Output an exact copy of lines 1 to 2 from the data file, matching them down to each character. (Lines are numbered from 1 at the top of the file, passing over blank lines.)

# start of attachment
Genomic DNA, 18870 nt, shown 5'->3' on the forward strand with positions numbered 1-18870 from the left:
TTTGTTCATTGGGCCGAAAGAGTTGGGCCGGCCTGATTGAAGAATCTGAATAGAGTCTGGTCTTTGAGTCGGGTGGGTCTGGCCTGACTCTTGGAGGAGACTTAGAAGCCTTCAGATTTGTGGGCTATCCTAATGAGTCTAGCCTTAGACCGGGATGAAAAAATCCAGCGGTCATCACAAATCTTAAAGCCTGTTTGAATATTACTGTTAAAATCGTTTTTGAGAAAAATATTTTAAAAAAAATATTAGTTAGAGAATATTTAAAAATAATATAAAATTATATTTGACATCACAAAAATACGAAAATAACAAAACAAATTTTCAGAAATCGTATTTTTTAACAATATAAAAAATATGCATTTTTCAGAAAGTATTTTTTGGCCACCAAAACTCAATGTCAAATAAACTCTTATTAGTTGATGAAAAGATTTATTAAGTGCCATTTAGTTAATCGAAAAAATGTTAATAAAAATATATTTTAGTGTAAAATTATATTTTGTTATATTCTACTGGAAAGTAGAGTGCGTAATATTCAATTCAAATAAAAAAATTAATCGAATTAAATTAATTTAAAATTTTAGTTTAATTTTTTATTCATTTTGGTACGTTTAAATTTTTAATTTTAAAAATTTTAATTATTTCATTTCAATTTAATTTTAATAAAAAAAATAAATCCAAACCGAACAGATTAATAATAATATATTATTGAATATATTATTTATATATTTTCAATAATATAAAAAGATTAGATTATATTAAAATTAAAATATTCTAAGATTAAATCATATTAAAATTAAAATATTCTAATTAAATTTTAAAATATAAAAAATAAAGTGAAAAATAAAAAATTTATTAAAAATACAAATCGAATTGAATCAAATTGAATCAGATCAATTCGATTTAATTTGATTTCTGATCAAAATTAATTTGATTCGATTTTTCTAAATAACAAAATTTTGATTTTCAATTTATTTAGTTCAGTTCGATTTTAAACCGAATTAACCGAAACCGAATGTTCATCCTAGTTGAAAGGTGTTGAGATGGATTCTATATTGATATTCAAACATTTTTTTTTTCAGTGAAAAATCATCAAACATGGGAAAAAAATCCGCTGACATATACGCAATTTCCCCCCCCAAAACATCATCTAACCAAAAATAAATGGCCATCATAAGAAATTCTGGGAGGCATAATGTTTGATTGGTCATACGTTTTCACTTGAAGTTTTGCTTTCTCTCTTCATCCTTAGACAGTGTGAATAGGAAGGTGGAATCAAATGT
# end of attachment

Genomic DNA, 18870 nt, shown 5'->3' on the forward strand with positions numbered 1-18870 from the left:
TTTGTTCATTGGGCCGAAAGAGTTGGGCCGGCCTGATTGAAGAATCTGAATAGAGTCTGGTCTTTGAGTCGGGTGGGTCTGGCCTGACTCTTGGAGGAGACTTAGAAGCCTTCAGATTTGTGGGCTATCCTAATGAGTCTAGCCTTAGACCGGGATGAAAAAATCCAGCGGTCATCACAAATCTTAAAGCCTGTTTGAATATTACTGTTAAAATCGTTTTTGAGAAAAATATTTTAAAAAAAATATTAGTTAGAGAATATTTAAAAATAATATAAAATTATATTTGACATCACAAAAATACGAAAATAACAAAACAAATTTTCAGAAATCGTATTTTTTAACAATATAAAAAATATGCATTTTTCAGAAAGTATTTTTTGGCCACCAAAACTCAATGTCAAATAAACTCTTATTAGTTGATGAAAAGATTTATTAAGTGCCATTTAGTTAATCGAAAAAATGTTAATAAAAATATATTTTAGTGTAAAATTATATTTTGTTATATTCTACTGGAAAGTAGAGTGCGTAATATTCAATTCAAATAAAAAAATTAATCGAATTAAATTAATTTAAAATTTTAGTTTAATTTTTTATTCATTTTGGTACGTTTAAATTTTTAATTTTAAAAATTTTAATTATTTCATTTCAATTTAATTTTAATAAAAAAAATAAATCCAAACCGAACAGATTAATAATAATATATTATTGAATATATTATTTATATATTTTCAATAATATAAAAAGATTAGATTATATTAAAATTAAAATATTCTAAGATTAAATCATATTAAAATTAAAATATTCTAATTAAATTTTAAAATATAAAAAATAAAGTGAAAAATAAAAAATTTATTAAAAATACAAATCGAATTGAATCAAATTGAATCAGATCAATTCGATTTAATTTGATTTCTGATCAAAATTAATTTGATTCGATTTTTCTAAATAACAAAATTTTGATTTTCAATTTATTTAGTTCAGTTCGATTTTAAACCGAATTAACCGAAACCGAATGTTCATCCTAGTTGAAAGGTGTTGAGATGGATTCTATATTGATATTCAAACATTTTTTTTTTCAGTGAAAAATCATCAAACATGGGAAAAAAATCCGCTGACATATACGCAATTTCCCCCCCCAAAACATCATCTAACCAAAAATAAATGGCCATCATAAGAAATTCTGGGAGGCATAATGTTTGATTGGTCATACGTTTTCACTTGAAGTTTTGCTTTCTCTCTTCATCCTTAGACAGTGTGAATAGGAAGGTGGAATCAAATGT